The chip shortage didn’t stop Intel from having its ‘Best Year Ever’

Updated: Nov 24

Intel is still feeling the burn from the chip shortage. It’s struggling to fully capitalize on tremendous pandemic-fueled demand for new PCs, because you can’t make a laptop with Intel chips alone.


And yet that didn’t stop Intel from having its best financial year ever — in today’s Q4 2021 earnings, it’s reporting its highest quarterly and highest yearly revenue ever, at $19.5 billion and $74.7 billion, respectively — and four other revenue records as well.


Profits weren’t nearly as rosy: net income went down 21 percent in the quarter and 5 percent year over year to $4.6 billion and $19.9 billion, respectively.


CEO Pat Gelsinger warned about other suppliers’ chips constraining the company’s growth during Intel’s Q3 2021 earnings in October when the company announced its Client Computing Group’s revenues had actually shrunk by 2 percent.



Today, Intel’s Q4 earnings show things haven’t improved there: CCG is down 7 percent year over year, again due to laptops. Intel’s presentation shows laptop revenue is down 16 percent year over year because it can’t ship nearly as many of them as it likes, even though it’s likely making more money from each one: the average selling price of those laptop components went up 14 percent.


But desktops are up, and the company’s other divisions more than made up for the plunge (revenue-wise anyhow), with Intel’s data center group up 20 percent year over year to $7.3 billion.


Smaller businesses like Intel’s Internet of Things Group (IOTG) and Mobileye (its self-driving car tech company) also saw more demand, up 36 percent and 7 percent in Q4 2021 compared to Q4 2020. They grew 33 percent and 43 percent this year, respectively.


In October, Gelsinger suggested that the chip shortage wouldn’t end until at least 2023, which somewhat sucks for Intel when you consider that the PC’s experiencing a bit of a renaissance right now. 2020 marked the PC industry’s first big growth in a decade, and earlier this month, Gartner and IDC reported that sales grew an additional 10-15 percent in 2021, with over 340 million PCs shipped, and enough demand that IDC analysts say it could have been even bigger if not for the shortage.


But Intel doesn’t automatically get to profit from all of that growth, and not just because of other suppliers. It’s also got some serious competition these days.


That’s not something we’ve been able to say many times over the past decade! AMD is pushing even further on laptop chips this year, and Qualcomm is throwing its hat back in the ring again too. It’s a rough time for Intel to be behind on processor technology, even if our first review of Alder Lake seems like it might help.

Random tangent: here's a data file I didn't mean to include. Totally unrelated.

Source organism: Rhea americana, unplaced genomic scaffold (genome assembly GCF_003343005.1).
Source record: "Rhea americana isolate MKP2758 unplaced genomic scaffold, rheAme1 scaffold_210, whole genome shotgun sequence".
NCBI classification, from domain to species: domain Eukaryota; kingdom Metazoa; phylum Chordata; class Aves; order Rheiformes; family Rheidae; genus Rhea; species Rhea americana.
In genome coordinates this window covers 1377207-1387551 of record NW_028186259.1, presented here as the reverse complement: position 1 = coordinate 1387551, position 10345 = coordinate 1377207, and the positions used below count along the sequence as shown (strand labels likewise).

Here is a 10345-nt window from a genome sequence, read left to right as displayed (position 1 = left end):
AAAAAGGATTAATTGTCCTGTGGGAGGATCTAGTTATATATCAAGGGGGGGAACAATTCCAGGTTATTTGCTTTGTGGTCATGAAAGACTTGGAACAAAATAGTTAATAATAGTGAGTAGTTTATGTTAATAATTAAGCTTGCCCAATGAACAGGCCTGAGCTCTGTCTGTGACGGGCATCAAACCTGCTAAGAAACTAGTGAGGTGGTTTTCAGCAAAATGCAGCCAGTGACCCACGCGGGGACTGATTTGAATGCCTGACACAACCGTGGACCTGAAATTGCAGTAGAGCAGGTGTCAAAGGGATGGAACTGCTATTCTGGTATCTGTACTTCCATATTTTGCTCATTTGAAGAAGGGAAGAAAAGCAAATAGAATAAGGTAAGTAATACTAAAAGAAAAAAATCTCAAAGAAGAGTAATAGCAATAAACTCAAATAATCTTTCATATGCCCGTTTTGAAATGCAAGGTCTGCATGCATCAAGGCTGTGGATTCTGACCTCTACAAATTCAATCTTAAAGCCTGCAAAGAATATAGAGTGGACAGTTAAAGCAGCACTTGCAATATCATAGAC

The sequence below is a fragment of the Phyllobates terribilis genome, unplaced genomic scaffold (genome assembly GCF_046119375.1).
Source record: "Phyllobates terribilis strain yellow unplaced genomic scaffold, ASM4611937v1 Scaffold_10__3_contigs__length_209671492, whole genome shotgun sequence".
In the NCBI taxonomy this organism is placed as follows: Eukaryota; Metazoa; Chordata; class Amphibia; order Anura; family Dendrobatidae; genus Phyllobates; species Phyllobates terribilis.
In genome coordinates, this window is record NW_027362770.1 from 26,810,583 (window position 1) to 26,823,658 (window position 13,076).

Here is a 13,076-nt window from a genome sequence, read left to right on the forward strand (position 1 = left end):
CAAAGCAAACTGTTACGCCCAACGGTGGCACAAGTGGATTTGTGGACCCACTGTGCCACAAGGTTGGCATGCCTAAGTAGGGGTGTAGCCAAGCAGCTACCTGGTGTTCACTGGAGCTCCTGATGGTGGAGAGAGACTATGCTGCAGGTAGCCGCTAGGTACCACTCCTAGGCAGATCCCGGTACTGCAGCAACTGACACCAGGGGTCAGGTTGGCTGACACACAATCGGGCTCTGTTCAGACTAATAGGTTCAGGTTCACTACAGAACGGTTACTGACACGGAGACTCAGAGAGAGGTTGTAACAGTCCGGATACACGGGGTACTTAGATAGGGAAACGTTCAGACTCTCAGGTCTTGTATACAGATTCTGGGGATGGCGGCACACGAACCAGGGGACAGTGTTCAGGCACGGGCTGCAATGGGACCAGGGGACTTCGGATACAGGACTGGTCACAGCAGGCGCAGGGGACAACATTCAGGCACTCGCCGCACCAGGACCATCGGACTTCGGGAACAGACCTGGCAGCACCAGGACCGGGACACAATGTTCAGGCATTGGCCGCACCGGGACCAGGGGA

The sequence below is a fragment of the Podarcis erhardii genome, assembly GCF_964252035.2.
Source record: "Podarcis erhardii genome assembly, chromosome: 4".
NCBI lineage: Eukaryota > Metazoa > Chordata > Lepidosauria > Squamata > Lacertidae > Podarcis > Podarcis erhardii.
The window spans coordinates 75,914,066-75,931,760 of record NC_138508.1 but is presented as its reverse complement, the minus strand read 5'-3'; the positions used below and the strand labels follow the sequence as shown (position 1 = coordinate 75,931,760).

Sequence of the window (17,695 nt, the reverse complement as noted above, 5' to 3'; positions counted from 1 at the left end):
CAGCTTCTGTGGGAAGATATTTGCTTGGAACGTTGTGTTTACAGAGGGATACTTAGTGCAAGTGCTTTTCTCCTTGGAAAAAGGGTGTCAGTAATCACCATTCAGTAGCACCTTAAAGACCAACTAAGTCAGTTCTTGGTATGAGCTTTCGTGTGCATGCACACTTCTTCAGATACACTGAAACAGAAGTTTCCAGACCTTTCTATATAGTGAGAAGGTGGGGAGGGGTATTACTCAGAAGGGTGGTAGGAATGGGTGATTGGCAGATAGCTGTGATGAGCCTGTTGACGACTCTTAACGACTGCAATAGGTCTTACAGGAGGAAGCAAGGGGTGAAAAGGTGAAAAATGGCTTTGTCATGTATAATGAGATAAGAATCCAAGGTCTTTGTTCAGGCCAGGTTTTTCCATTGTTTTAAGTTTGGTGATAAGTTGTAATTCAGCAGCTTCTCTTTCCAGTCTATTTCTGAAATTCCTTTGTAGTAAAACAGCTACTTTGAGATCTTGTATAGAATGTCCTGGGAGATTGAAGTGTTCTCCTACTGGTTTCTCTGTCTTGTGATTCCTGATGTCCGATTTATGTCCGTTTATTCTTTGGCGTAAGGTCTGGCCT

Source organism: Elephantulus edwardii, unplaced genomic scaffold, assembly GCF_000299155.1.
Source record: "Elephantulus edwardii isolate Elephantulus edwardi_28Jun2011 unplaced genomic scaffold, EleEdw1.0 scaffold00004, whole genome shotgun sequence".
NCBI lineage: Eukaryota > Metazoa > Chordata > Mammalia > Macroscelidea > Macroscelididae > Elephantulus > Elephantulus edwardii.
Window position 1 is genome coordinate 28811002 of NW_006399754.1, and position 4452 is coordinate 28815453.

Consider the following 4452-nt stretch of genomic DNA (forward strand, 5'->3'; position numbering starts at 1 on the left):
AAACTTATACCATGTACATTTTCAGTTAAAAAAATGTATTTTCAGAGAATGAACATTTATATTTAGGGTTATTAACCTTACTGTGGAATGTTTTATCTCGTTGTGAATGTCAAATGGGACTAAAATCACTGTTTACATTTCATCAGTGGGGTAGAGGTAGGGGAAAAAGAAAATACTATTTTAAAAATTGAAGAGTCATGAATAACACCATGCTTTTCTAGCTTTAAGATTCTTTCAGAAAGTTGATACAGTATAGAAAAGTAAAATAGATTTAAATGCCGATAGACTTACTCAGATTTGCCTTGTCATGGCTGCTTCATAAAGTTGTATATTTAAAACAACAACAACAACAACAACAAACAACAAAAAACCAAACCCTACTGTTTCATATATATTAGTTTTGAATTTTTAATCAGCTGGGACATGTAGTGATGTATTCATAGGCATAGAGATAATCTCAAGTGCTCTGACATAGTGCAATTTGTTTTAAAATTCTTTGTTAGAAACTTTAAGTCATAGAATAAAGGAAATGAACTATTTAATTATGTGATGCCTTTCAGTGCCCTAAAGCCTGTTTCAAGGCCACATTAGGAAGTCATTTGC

Intel does have some intriguing initiatives in the works to turn its fortunes around, including tens of billions of dollars in investment in more chipmaking facilities (such as its new $20 billion location in Ohio, which doubles as a made-in-USA political play for subsidies) and its own discrete graphics processors dubbed Intel Arc.


The Intel Arc Alchemist is looking like a dark horse candidate to shake up the GPU market in both desktops and laptops later this year.


On today’s earnings call, Gelsinger discussed the chip shortage a bit, particularly as it impacts laptops:


“Shortages in substrates, components and foundry silicon has limited our customers’ ability to ship and finish systems across the industry. This was most acutely felt in the client market, particularly in notebooks, but constraints have widely impacted other markets, including automotive, the internet of things, and the data center.”

“As we predicted, these ecosystem constraints are expected to persist throughout 2022 and into 2023 with incremental improvements over this period,” he added. Later on the call, he suggested that components like power controllers and display lid controllers are among the components that have been hard to find.


Intel CFO David Zinsner also pointed out that laptop sales might also be affected by “inventory burn as OEMs work through inventory imbalances created by ecosystem constraints that have limited their ability to ship systems in certain segments.” We’re curious if that means we’ll see sales on less desirable older-gen laptops.


But Gelsinger said that Intel has “started to see inventories return to pre-pandemic levels,” and says the company’s laptop processor shipments have been strong: “Tiger Lake has shipped over 100 million units, making it the fastest ramping notebook in our history,” said Gelsinger. Intel previously announced that Tiger Lake had hit 30 million shipments last March.


“We remain on or ahead of schedule for Intel 4, 3, 20A and 18A against the timeline we laid out in July,” he said, referring to the company’s roadmap for ever smaller next-generation process nodes.


Intel’s plan to invest tens of billions of dollars in new fabs isn’t necessarily sitting well with financial analysts, by the way. On the call, the company repeatedly had to defend itself against pointed questions about its reduced margins. Intel suggests the margins should recover at the end of a five-year window. (That would be after both the Arizona and Ohio fabs have spun up and begun producing chips in 2024 and 2025 respectively.)


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